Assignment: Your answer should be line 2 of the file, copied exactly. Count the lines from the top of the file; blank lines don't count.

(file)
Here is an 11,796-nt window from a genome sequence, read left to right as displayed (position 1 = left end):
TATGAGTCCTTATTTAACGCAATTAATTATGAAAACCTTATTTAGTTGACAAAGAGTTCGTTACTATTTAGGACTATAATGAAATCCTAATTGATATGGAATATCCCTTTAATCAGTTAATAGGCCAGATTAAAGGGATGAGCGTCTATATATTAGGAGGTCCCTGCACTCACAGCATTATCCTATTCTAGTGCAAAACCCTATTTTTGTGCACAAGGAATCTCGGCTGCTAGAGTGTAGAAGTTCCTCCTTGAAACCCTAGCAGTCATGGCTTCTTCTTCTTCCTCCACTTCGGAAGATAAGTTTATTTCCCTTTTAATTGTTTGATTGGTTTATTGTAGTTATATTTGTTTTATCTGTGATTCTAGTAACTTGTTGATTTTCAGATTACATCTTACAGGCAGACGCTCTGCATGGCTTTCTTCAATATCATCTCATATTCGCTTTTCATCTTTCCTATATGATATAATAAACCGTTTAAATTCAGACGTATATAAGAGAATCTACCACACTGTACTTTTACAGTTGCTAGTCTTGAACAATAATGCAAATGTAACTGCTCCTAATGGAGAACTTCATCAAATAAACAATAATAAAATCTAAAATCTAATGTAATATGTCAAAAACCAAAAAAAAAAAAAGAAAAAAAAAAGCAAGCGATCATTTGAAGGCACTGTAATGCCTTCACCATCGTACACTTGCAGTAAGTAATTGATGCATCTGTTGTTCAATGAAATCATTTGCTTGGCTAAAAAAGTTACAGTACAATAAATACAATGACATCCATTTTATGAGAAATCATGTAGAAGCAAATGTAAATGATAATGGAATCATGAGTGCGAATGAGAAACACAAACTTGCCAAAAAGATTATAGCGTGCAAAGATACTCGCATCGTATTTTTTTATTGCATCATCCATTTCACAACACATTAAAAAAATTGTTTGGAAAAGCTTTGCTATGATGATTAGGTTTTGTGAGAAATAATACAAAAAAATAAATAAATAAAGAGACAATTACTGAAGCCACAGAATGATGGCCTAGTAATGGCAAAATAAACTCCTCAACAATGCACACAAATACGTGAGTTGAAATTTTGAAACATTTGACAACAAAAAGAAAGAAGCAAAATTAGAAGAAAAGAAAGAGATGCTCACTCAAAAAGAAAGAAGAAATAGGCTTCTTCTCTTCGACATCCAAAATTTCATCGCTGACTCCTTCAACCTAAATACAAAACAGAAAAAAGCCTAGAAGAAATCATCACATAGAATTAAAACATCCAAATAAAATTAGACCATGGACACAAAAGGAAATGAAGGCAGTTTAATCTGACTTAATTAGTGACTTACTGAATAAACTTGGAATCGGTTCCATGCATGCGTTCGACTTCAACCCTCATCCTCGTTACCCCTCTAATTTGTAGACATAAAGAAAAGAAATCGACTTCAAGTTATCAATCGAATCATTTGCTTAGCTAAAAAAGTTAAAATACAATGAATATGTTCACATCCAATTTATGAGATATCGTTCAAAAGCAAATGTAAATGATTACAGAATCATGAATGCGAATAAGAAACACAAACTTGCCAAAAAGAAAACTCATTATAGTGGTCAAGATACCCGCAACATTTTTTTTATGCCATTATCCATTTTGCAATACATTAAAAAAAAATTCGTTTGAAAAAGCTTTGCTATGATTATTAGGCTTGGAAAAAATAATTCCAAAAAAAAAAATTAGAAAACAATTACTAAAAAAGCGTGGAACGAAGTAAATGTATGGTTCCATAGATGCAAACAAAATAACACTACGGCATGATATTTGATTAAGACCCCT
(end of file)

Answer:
TATGAGTCCTTATTTAACGCAATTAATTATGAAAACCTTATTTAGTTGACAAAGAGTTCGTTACTATTTAGGACTATAATGAAATCCTAATTGATATGGAATATCCCTTTAATCAGTTAATAGGCCAGATTAAAGGGATGAGCGTCTATATATTAGGAGGTCCCTGCACTCACAGCATTATCCTATTCTAGTGCAAAACCCTATTTTTGTGCACAAGGAATCTCGGCTGCTAGAGTGTAGAAGTTCCTCCTTGAAACCCTAGCAGTCATGGCTTCTTCTTCTTCCTCCACTTCGGAAGATAAGTTTATTTCCCTTTTAATTGTTTGATTGGTTTATTGTAGTTATATTTGTTTTATCTGTGATTCTAGTAACTTGTTGATTTTCAGATTACATCTTACAGGCAGACGCTCTGCATGGCTTTCTTCAATATCATCTCATATTCGCTTTTCATCTTTCCTATATGATATAATAAACCGTTTAAATTCAGACGTATATAAGAGAATCTACCACACTGTACTTTTACAGTTGCTAGTCTTGAACAATAATGCAAATGTAACTGCTCCTAATGGAGAACTTCATCAAATAAACAATAATAAAATCTAAAATCTAATGTAATATGTCAAAAACCAAAAAAAAAAAAAGAAAAAAAAAAGCAAGCGATCATTTGAAGGCACTGTAATGCCTTCACCATCGTACACTTGCAGTAAGTAATTGATGCATCTGTTGTTCAATGAAATCATTTGCTTGGCTAAAAAAGTTACAGTACAATAAATACAATGACATCCATTTTATGAGAAATCATGTAGAAGCAAATGTAAATGATAATGGAATCATGAGTGCGAATGAGAAACACAAACTTGCCAAAAAGATTATAGCGTGCAAAGATACTCGCATCGTATTTTTTTATTGCATCATCCATTTCACAACACATTAAAAAAATTGTTTGGAAAAGCTTTGCTATGATGATTAGGTTTTGTGAGAAATAATACAAAAAAATAAATAAATAAAGAGACAATTACTGAAGCCACAGAATGATGGCCTAGTAATGGCAAAATAAACTCCTCAACAATGCACACAAATACGTGAGTTGAAATTTTGAAACATTTGACAACAAAAAGAAAGAAGCAAAATTAGAAGAAAAGAAAGAGATGCTCACTCAAAAAGAAAGAAGAAATAGGCTTCTTCTCTTCGACATCCAAAATTTCATCGCTGACTCCTTCAACCTAAATACAAAACAGAAAAAAGCCTAGAAGAAATCATCACATAGAATTAAAACATCCAAATAAAATTAGACCATGGACACAAAAGGAAATGAAGGCAGTTTAATCTGACTTAATTAGTGACTTACTGAATAAACTTGGAATCGGTTCCATGCATGCGTTCGACTTCAACCCTCATCCTCGTTACCCCTCTAATTTGTAGACATAAAGAAAAGAAATCGACTTCAAGTTATCAATCGAATCATTTGCTTAGCTAAAAAAGTTAAAATACAATGAATATGTTCACATCCAATTTATGAGATATCGTTCAAAAGCAAATGTAAATGATTACAGAATCATGAATGCGAATAAGAAACACAAACTTGCCAAAAAGAAAACTCATTATAGTGGTCAAGATACCCGCAACATTTTTTTTATGCCATTATCCATTTTGCAATACATTAAAAAAAAATTCGTTTGAAAAAGCTTTGCTATGATTATTAGGCTTGGAAAAAATAATTCCAAAAAAAAAAATTAGAAAACAATTACTAAAAAAGCGTGGAACGAAGTAAATGTATGGTTCCATAGATGCAAACAAAATAACACTACGGCATGATATTTGATTAAGACCCCT